Tuesday, 17 June 2014


Images copyright DC COMICS

MARSTON (whose pen name was CHARLES MOULTON) debuted
in ALL STAR COMICS #8 (dated December 1941), next appeared in
SENSATION COMICS #1 (dated January 1942), and the first issue of
her own comic came out six months later.  Originally called SUPREMA,
her name was changed before her first appearance to the one we all know
and love today.  (Marston also invented the Polygraph, so the
Amazon Princess isn't his only claim to fame.)  

In 1968, out went the old and in came the new, in the form of a
powerless DIANA PRINCE, whose blind mentor, I-CHING, trained
her in the martial arts in order to combat the foes she would encounter in
her fight against crime.  Written by DENNY O'NEIL and drawn (and soon
written) by MIKE SEKOWSKY (with inks by DICK GIORDANO), the
new direction transformed Diana into, essentially, an American version of
EMMA PEEL.  This lasted until issue #204, when I-Ching was killed
and Diana's powers and costume were returned to her, and she
resumed her career as WW.

The character has since undergone several revisions, but this one
was possibly the most radical (and interesting).  Here are the first seven
covers for you to paste your peepers on, you lucky Criv-ites!   


Paul McScotty -Muir said...

I wonder in the Polygraph inspired Charles Moulton to create Wonder Woman's lasso of truth or vice versa? I have only read about 3 WW books (and a few stories in compilation comics like DC Superheroes etc) but could never really get into the mythos of the character and found her a bit dry (although for some reason the 70s TV show I did like, I wonder why) but that period where she was plain Diana Prince always looked interesting and I always enjoyed Sekowskys art around this time - I wonder what the New 52 has done to the character of Wonder Woman ?

Kid said...

D'you know, McScotty, I've often wondered why WW is regarded as one of the big 3 DC mags, which has been in almost constant publication since it first came out. The stories always seemed pretty lame to me, what with an invisible 'plane (give me a break) and all that bondage stuff in the tales from the '40s. I think Marston was a psychologist, which means he probably had some weird stuff going on in his head. As for the New 52 WW - they've probably ruined it like they seem to have done with Superman.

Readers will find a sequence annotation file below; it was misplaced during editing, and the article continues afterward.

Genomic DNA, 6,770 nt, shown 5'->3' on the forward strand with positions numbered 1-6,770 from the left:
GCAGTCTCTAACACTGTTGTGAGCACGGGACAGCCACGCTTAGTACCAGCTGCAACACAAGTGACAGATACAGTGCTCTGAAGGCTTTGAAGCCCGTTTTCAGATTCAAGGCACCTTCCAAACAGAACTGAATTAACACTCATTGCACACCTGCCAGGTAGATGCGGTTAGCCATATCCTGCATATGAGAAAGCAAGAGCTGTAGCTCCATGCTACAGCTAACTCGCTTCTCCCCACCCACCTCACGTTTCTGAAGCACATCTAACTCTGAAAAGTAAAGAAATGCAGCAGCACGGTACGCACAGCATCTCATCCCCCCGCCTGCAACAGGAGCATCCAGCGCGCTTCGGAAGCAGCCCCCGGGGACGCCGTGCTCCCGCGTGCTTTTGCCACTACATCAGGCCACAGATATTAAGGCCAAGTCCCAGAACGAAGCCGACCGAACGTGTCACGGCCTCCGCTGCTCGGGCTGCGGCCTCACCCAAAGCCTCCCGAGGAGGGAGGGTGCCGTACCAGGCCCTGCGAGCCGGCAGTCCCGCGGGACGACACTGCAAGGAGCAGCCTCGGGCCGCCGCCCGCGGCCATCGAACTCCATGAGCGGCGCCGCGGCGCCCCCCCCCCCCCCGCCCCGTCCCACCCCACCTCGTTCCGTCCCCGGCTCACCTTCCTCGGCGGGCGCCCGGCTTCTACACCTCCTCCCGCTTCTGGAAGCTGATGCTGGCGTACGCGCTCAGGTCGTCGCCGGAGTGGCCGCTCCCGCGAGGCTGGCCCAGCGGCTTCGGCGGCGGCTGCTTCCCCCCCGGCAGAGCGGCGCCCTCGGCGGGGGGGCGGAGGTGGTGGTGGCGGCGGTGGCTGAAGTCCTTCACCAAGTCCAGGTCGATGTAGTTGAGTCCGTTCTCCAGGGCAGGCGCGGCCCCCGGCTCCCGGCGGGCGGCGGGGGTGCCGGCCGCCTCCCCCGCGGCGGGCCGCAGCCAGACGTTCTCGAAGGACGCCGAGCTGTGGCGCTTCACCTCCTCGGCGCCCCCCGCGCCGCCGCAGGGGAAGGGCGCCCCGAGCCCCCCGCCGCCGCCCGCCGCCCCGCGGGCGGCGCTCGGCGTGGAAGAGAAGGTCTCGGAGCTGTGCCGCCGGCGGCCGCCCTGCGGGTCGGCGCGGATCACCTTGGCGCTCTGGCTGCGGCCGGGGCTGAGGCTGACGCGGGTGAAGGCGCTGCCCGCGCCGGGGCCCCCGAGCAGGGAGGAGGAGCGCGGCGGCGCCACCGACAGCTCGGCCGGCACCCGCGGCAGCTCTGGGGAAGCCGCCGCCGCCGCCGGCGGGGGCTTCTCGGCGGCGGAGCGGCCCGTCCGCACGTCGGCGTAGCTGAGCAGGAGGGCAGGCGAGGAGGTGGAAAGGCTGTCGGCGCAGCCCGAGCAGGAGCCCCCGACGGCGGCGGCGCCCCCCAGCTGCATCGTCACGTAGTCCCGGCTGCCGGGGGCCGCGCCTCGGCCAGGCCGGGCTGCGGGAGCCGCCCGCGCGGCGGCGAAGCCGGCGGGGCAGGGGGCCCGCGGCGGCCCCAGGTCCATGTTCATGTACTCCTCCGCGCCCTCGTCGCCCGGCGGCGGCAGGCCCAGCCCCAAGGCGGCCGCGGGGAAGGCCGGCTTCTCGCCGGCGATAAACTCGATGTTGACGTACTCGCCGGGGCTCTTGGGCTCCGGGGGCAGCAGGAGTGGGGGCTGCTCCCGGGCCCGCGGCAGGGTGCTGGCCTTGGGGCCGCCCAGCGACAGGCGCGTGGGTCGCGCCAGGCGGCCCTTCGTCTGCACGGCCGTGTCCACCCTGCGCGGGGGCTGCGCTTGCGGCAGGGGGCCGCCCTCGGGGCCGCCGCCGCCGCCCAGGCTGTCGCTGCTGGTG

Colin Jones said...

The amount of DC comics I've read can be counted on my fingers but I did read a couple of issues of Wonder Woman around 1982 and I quite enjoyed them I must admit - as for the New 52, from the pictures I've seen the art on WW is awful. Lynda Carter's version would have been a lot different if DC had stuck to the "new" WW - no spinning around or "fighting for her rights in her satin tights" (I think that's how it went).

Kid said...

If I remember correctly, Col, I think that was when Roy Thomas was the writer and Gene Colan the artist, so the comic would've been better than usual. I've just never been that impressed with the character (except when she was Lynda Carter).

karl said...

Possibly the best era for WW for me, this was. Absolutely glorious.
I think Marston's estate has it in legalese that WW must be kept published by DC in perpetuity for his children.

Kid said...

That's interesting, Karl. WW wasn't published for a few months some years back, but would DC be obliged to keep publishing the comic if it continually lost money? I'm not sure Marston's estate could legally impose that sort of condition.

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